Based on this Wi-Fi “perfect storm” and the explosion of mobile data traffic traversing their networks, Service Providers realize that they now need to pay attention to Wi-Fi. In our conversations with SPs around the world they now recognize that that Wi-Fi is more than just data-off load and needs to be Read More »
Tags: business models, Cisco, data off-loading, IBSG, mobile, mobile data, mobile devices, mobile networks, mobile operators, monetization, Service Provider, wi-fi
I collaborate, you collaborate, we all collaborate. An organizational chart may show hierarchy, but it doesn’t represent how people actually interact within – and beyond– an organization. Our roles don’t affect whether we collaborate, but do influence our needs, priorities, and the devices we use.
There’s a clear advantage to technology that empowers people to engage and creates a consistent user experience so that the interaction essentially the same – anywhere, on any device. Just as our roles differ, so do our collaboration priorities and device needs. But we don’t work only with others in our own role. We need to collaborate with people across the spectrum within an organization.
I use three or more devices to collaborate in a single workday. Frankly, you shouldn’t care. Before you and I talk, we shouldn’t need to take a mutual device inventory to figure out how to connect. If I don’t have to focus on what I’m doing to interact with you, I can focus on the conversation and the whole reason we’re connecting.
We’ve outlined five user personas to illustrate how collaboration technology can best serve the needs of people in different roles. Click through on a persona to get more information and to see the use cases that support their needs. Read More »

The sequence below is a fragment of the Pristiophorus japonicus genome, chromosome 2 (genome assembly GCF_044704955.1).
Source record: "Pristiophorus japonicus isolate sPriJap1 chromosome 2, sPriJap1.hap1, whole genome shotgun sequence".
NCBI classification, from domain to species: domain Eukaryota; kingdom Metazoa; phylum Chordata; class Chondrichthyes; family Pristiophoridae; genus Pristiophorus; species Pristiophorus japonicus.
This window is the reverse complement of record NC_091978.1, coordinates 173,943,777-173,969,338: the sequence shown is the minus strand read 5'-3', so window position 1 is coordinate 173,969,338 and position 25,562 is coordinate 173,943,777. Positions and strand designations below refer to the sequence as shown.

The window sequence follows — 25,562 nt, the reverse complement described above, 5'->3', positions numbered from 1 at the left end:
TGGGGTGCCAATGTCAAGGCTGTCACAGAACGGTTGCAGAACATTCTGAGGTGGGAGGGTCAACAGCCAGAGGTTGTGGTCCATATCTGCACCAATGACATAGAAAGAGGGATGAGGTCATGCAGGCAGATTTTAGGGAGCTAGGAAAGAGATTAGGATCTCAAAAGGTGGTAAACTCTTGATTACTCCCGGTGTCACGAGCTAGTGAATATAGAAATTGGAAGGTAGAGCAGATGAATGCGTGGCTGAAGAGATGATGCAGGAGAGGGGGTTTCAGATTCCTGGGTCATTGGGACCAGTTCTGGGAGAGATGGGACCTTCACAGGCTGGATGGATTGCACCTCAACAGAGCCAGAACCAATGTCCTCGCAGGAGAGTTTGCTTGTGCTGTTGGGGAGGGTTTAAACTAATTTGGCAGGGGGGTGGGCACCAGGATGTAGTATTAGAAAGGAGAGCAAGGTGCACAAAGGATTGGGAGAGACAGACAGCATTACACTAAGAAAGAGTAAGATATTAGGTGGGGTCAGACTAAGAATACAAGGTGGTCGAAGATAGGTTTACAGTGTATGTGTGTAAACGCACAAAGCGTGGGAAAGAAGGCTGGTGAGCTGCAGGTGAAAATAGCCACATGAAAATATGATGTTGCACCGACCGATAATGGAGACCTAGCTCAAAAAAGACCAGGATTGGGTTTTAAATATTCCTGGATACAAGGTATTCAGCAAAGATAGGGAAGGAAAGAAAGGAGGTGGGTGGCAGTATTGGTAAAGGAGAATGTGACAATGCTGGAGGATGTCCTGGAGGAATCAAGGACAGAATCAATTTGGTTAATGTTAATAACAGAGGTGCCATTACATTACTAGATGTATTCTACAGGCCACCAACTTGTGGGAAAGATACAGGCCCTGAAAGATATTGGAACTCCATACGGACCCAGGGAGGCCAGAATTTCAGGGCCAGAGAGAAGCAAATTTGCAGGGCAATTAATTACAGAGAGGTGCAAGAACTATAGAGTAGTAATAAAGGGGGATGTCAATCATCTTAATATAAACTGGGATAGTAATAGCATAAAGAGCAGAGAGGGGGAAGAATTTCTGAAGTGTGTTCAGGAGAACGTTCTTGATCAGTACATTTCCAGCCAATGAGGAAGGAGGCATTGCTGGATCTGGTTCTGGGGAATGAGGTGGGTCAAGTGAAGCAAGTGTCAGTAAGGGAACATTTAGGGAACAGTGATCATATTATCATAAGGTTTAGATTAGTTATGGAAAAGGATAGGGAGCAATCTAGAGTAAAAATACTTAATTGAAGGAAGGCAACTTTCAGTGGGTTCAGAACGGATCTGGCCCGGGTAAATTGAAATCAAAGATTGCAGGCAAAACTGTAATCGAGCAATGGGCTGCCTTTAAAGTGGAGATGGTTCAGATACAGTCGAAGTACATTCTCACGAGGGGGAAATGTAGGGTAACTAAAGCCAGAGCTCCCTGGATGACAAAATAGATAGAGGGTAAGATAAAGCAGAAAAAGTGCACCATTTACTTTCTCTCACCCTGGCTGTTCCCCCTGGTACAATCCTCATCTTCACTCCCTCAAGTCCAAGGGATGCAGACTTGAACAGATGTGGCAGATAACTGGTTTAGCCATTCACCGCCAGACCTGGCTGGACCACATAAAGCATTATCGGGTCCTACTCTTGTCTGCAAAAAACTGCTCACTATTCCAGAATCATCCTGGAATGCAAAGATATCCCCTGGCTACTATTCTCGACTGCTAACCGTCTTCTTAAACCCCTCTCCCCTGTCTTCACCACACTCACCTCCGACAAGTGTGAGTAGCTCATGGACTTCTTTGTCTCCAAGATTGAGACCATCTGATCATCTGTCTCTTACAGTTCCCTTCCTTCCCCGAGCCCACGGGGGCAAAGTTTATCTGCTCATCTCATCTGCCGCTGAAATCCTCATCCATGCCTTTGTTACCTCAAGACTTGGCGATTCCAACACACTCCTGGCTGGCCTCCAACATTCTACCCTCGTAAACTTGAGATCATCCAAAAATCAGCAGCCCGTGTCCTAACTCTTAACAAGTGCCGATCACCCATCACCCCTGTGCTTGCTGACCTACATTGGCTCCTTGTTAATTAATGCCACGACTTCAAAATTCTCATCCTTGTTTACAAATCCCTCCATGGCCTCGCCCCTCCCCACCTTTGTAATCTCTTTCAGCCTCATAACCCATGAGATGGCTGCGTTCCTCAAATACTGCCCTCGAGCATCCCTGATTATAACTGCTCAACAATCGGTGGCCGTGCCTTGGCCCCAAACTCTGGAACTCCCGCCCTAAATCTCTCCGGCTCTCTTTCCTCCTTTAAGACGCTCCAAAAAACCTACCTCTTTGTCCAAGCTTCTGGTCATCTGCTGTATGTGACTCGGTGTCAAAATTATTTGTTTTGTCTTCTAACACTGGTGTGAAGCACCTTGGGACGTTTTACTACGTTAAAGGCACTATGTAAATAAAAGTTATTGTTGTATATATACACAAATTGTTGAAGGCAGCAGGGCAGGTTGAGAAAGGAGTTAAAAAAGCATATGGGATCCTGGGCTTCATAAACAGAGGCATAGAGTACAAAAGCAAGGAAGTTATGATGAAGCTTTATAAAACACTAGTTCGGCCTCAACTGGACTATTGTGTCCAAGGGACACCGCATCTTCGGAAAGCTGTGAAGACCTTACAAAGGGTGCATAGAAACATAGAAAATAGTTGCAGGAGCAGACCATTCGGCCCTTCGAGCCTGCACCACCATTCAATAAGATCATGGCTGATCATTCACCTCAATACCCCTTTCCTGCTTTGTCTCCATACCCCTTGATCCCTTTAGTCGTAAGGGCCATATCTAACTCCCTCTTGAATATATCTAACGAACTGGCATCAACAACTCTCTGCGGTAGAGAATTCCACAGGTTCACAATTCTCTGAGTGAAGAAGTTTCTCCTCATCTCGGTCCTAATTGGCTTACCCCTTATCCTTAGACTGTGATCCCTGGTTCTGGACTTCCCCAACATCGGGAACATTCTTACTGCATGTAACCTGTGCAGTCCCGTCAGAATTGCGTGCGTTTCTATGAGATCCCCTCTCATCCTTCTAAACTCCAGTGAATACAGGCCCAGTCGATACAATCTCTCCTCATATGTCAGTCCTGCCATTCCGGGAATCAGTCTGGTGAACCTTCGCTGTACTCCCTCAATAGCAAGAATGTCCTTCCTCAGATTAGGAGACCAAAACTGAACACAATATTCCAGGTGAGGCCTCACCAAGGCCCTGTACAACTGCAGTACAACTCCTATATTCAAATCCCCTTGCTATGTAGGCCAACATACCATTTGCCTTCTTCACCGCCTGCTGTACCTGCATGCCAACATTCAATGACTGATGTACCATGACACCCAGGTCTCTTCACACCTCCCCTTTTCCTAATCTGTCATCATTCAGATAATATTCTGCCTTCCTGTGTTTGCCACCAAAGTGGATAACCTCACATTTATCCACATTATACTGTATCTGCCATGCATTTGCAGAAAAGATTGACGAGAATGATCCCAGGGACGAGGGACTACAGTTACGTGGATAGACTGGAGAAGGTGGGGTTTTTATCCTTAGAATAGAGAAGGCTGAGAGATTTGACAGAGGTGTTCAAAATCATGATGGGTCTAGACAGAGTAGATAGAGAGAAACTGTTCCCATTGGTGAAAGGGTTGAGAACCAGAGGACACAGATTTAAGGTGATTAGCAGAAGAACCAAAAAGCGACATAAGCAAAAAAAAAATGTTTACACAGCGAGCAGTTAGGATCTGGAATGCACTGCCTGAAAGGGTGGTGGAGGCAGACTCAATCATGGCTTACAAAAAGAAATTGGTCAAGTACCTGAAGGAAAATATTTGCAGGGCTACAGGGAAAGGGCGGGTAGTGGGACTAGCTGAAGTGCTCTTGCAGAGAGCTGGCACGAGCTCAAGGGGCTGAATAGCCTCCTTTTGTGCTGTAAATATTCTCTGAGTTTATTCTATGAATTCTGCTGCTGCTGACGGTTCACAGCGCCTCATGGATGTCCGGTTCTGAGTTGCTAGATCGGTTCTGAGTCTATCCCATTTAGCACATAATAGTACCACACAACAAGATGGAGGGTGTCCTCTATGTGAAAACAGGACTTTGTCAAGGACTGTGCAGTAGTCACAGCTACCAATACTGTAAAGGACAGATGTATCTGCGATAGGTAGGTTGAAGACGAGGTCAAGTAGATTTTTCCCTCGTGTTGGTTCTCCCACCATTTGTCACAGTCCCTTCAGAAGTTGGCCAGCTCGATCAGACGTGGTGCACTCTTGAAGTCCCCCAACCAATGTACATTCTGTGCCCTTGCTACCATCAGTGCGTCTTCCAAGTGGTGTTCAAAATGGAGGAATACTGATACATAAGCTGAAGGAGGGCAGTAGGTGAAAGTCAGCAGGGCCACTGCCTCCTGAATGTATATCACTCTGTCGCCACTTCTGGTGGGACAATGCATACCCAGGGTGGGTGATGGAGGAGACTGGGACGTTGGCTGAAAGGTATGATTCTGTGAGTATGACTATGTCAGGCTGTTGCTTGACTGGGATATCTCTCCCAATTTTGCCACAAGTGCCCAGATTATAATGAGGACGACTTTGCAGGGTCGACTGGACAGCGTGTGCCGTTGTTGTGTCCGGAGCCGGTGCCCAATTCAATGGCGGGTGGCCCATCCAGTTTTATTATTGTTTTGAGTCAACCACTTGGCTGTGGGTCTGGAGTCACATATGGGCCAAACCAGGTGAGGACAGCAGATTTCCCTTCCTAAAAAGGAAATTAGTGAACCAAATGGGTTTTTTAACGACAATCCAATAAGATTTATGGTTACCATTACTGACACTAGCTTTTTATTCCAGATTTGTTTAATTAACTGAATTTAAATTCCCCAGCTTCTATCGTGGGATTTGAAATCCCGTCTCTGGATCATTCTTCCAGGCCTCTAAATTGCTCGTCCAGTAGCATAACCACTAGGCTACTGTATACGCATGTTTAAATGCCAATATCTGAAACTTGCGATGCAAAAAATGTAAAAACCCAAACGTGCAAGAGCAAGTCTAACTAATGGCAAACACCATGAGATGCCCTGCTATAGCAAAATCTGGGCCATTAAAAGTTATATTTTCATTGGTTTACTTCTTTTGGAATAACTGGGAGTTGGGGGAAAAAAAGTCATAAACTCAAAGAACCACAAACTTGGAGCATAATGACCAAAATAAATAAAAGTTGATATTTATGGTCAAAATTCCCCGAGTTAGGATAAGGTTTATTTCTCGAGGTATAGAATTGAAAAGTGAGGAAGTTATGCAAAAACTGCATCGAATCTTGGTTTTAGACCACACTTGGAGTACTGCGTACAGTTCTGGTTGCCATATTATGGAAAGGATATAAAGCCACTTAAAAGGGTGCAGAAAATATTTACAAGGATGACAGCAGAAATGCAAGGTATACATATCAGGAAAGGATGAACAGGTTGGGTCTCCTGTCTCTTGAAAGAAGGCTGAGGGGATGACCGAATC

Tags: collaboration, collaboration personas, collaboration use cases, contact center, deskless workers, information workers, mobile devices, mobile workers, mobility, user personas
English poet John Donne said, “No man is an island, entire of itself.” The same could be said for a man’s — or woman’s — home network, which today is no longer his or hers alone. Friends and family increasingly expect to be able to connect their growing number of mobile devices to the Internet when they are at someone else’s home. In response, service providers (SPs) are creating Wi-Fi communities to enable users to connect safely and seamlessly to SPs’ Wi-Fi networks from other customers’ locations. Not only do SPs understand that there is pent-up customer demand for this sort of “community Wi-Fi” — they also realize that this model makes good business sense. This sort of service will enable them to expand the size of their Wi-Fi network quickly, differentiate their broadband offerings, acquire new customers, and manage customer churn.
Many SPs are now trying to understand how they can create a community Wi-Fi network among their broadband customers and reap new business benefits. However, there has been very little information available on customer behaviors to help SPs design a winning program and build the business case for further investment. To learn more, the Cisco Internet Business Solutions Group (IBSG) conducted a survey of 1,060 Canadian mobile users to understand their needs and behaviors, their Read More »
Tags: broadband, broadband offerings, Cisco, community network, community users, community Wi-Fi, IBSG, internet, mobile devices, mobility, Service Provider, Wi-Fi network